Looking back a week ago from the perspective of February 20, it is very difficult not to suspect that the Party Center abandoned Wuhan to chaos and disorder and left its people to fall into hellish conditions. I am not even reluctant to suspect the worst of motives, and that for some people, I am afraid the worse it got the better. This is because as things got steadily worse in the early stages of the epidemic, a new leader was “parachuted in” so that through “forceful measures” a greater effect of “saving the people from a great calamity” could be that much greater.

Making the previous leaders of Wuhan and Hubei out to be incompetent, corrupt, ineffective, and neglectful of their duty makes the new leaders look even wiser and more impressive. The newly assigned leaders will thus get a new victory by way of popular sentiment and public opinion and finally everyone will naturally conclude that they should “rally tightly around the Party Central Committee with xxx at its core, overcome all difficulties, and move forward despite all obstacles. ”

There are just political tactics and are really nothing more than another way of keeping the people ignorant.

Yes, I am still exhibiting my own “negative energy” and my “dark side”. I don’t think there is anything wrong with that. It’s just a way of surviving in this Sodom.

However, those doctors and nurses who “without a thought of recompense, regardless of the danger”, those families destroyed by the deaths of family members, all those lives, all those sacrifices, they are all just pawns, all just tools.

As I write this I don’t feel anything at all. Probably that’s because this is what I expect so I can see things calmly. Do I think it is all just ridiculous? Am I being cold-hearted? No, I have just gotten used to it.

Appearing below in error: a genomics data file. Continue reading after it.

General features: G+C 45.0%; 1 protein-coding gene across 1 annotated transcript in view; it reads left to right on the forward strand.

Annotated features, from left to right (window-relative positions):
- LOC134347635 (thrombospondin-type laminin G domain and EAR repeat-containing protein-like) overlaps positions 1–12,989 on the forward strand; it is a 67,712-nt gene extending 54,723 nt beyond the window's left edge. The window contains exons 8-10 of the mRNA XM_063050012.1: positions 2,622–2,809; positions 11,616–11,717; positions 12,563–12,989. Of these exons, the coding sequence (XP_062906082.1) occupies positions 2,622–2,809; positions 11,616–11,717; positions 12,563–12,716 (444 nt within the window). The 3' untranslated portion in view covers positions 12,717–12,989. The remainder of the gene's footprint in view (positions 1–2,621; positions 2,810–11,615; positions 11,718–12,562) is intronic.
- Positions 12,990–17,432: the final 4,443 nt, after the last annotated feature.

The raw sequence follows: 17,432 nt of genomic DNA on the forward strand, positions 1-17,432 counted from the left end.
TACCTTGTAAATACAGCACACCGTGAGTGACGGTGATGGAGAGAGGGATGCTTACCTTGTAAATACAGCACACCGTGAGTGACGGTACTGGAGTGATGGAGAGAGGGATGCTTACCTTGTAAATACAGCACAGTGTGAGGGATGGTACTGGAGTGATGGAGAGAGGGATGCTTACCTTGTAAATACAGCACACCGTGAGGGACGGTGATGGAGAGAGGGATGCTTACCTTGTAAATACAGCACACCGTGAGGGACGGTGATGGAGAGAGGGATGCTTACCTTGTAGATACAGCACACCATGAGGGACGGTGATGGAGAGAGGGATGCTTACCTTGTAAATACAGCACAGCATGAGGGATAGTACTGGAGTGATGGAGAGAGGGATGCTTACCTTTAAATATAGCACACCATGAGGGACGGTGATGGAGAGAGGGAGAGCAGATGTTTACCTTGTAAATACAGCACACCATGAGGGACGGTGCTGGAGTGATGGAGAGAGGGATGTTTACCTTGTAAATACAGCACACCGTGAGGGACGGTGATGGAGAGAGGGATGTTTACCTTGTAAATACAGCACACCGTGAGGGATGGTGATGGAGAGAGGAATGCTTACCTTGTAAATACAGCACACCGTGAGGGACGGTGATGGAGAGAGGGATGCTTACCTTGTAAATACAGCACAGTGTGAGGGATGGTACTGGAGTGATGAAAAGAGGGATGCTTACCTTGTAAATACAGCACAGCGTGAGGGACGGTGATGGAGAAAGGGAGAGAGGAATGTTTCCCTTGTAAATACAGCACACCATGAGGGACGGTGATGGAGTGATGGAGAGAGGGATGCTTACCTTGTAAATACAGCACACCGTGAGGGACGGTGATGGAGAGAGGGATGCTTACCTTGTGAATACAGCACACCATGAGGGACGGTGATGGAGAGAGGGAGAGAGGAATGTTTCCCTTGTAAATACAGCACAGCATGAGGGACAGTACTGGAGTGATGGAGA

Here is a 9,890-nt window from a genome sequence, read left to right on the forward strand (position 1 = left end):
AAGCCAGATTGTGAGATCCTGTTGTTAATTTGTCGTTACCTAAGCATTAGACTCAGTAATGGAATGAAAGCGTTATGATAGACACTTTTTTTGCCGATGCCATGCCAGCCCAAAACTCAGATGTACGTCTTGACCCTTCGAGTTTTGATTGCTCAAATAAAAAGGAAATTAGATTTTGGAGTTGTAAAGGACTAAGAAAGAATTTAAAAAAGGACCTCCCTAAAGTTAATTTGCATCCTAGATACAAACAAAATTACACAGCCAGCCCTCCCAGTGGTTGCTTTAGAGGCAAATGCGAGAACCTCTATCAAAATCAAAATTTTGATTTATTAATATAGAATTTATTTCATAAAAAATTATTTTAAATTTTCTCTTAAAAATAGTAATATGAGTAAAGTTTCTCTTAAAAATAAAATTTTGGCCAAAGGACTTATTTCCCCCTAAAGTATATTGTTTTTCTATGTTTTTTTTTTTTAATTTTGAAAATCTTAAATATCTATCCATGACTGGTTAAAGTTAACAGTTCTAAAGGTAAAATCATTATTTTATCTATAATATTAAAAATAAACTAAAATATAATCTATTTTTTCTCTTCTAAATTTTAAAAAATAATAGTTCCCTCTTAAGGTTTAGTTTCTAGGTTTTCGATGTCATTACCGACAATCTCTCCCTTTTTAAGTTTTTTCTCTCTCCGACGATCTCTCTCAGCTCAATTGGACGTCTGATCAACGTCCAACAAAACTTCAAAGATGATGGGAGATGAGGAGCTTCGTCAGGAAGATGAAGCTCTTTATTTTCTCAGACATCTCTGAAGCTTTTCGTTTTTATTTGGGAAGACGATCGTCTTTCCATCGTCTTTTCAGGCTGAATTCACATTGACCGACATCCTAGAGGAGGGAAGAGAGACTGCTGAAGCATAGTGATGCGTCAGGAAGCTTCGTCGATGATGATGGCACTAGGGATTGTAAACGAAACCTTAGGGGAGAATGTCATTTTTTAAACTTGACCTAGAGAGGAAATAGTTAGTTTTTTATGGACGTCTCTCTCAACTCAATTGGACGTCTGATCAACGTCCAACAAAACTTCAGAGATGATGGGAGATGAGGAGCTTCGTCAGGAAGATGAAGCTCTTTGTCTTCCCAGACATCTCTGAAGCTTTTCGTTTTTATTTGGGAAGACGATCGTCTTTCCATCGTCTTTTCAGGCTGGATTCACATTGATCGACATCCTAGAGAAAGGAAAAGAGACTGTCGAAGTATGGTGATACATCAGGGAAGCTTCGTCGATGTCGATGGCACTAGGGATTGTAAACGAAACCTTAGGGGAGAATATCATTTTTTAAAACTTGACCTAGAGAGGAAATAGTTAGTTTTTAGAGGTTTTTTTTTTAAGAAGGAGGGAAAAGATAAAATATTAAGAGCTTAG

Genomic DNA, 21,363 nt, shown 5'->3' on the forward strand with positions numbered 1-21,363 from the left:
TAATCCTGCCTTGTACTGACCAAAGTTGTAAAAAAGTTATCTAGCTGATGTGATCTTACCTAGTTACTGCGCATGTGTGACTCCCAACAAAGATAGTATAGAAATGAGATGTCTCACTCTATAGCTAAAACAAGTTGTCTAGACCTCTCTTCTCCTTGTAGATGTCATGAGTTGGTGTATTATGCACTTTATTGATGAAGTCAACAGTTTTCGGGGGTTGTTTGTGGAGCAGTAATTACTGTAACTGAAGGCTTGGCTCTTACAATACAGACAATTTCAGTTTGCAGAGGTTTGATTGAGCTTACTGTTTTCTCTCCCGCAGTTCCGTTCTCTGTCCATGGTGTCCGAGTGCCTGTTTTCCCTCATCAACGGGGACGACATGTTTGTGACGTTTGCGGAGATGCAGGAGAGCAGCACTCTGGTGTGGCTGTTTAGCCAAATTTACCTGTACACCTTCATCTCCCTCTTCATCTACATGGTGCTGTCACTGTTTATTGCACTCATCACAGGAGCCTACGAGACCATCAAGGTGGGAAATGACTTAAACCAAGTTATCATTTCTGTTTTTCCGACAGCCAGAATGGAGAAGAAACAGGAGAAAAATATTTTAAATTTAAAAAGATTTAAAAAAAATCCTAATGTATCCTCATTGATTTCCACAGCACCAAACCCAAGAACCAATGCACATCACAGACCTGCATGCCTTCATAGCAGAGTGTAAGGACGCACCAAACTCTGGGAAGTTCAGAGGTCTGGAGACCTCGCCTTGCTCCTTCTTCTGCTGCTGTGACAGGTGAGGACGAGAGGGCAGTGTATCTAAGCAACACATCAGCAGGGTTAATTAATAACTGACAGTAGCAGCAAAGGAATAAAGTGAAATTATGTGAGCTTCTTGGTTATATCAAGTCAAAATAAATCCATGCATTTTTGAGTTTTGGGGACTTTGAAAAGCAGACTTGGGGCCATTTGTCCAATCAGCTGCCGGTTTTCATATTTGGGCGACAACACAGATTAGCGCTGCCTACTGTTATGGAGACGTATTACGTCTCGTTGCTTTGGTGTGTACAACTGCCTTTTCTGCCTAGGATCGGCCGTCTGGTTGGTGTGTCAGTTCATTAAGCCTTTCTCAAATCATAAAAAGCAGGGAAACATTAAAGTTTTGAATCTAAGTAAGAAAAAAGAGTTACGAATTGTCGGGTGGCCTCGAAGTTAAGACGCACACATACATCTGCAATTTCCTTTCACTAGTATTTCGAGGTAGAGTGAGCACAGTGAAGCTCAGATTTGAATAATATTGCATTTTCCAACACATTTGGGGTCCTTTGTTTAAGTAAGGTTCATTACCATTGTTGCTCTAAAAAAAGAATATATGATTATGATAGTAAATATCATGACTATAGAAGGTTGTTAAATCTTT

A friend who works for a foreign business real estate companies headquartered in Singapore well-known for its human management practices. He told me a story filled with dark humor. His corporate group asked all its employees – including its Hubei employees – to make contributions for relief of the area affected by the epidemic.

Ever since Wuhan was closed I have heard many friends making fun of how their company has forced them to contribute for epidemic relief. There were all outside Hubei though. This is the first time I have heard that employees in Hubei itself are being required to contribute. That must reflect a very strange way of thinking so I think it is worth writing down.

Yesterday some friends sent me some photographs. A bag in one of the trash barrels in their community was filled with small denomination RMB bank notes from five to twenty RMB. The people in my friend’s community discussed it and finally agreed that it was the “borrow a life” money put there by a superstitious person. If someone were to take the money, that would mean that they have tacitly agreed to “lending” their life expectancy to a seriously ill person. That in Wuhan in the year 2020 we can still here a story like this is also worth recording.

New sprouts have appeared on our honeysuckle. It has finally endured yet another winter.

Japanese Honeysuckle. photo

Honeysuckle, also known as woodbine and duck vine honeysuckle, usually bloom in early Summer. On the vine both white blossoms and gold blossoms flower simultaneously. When the wind blows it looks very beautiful like a flock of dancing butterflies.

I hope that before the honeysuckle blooms this year I will be able to walk out of our house.

Chinese text:

2月20日  武汉封城第29天























About 高大伟 David Cowhig

After retirement translated,with wife Jessie, Liao Yiwu's 2019 "Bullets and Opium", and have been studying things 格物致知. Worked 25 years as a US State Department Foreign Service Officer including ten years at US Embassy Beijing and US Consulate General Chengdu and four years as a China Analyst in the Bureau of Intelligence and Research. Before State I translated Japanese and Chinese scientific and technical books and articles into English freelance for six years. Before that I taught English at Tunghai University in Taiwan for three years. And before that I worked two summers on Norwegian farms, milking cows and feeding chickens.